Muscle weakness from herniated discs in the spine is an extreme symptom that results from compression of the nerve roots in the central nervous system. These nerve roots send signals from the brain and spinal cord to the rest of the body – and back again – which explains why pain or discomfort in the extremities can often stem from back and neck issues. Should the soft cushions between the vertebrae – known as discs –dislodge or rupture, there is a risk of the adjoining nerve roots becoming compressed. If the nerve roots are under too much pressure, they may be unable to carry signals from the brain to various muscles in the body, making muscles feel weak and unresponsive.
While symptoms of a herniated back disc are not always present, a nerve root that has become compressed or inflamed by a herniated disc can potentially inhibit muscle reflexes or even basic function. The cause and extent of the weakness are entirely dependent on specific spinal nerves being compressed by the herniated disc. In the lumbar spine (lower back), a compressed nerve root can be the cause of lower back pain, but also numbness, tingling, and muscle weakness in the legs and feet. Meanwhile, a herniated cervical disc (in the neck) can cause neck pain and weakness in the arms and hands. The most common symptoms of a herniated disc are as follows:
- Chronic pain and stiffness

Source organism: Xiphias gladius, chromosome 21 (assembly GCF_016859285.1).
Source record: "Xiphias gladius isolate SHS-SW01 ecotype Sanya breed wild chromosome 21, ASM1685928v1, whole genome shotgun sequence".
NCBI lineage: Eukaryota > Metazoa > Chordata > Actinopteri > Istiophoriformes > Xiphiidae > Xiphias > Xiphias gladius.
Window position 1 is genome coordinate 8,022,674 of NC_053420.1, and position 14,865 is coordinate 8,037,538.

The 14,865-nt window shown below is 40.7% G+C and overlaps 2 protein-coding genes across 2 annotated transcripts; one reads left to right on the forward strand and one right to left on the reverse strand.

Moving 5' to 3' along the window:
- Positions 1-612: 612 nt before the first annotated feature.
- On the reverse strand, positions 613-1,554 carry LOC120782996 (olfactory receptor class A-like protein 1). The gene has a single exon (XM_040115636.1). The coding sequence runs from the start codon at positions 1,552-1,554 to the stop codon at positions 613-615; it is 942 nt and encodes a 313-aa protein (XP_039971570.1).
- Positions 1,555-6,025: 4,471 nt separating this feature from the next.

- Numbness and tingling in the extremities
- The sensation of “pins and needles”
- Muscle weakness
In the event that muscle weakness from a herniated disc is present, it is important to visit a physician to both identify the origin of the problem and develop a course of action. Treatment options to address the weakness can vary. Often the weakness can be treated with a conservative approach – including physical therapy, exercise, over-the-counter or prescription medication, and hot and cold packs, among others. Occasionally, a conservative approach isn’t entirely effective against muscle weakness, in which case a surgical alternative may be suggested.
If this is the diagnosis you have received, contact the award-winning staff at Laser Spine Institute (LSI) for a free review of your MRI or CT scan to learn more about the minimally invasive, outpatient procedures offered at LSI to regain your strength. Living with muscle weakness does not need to be a permanent disability, and with advances in modern medicine, there are exciting new alternatives to traditional open-back disc surgery.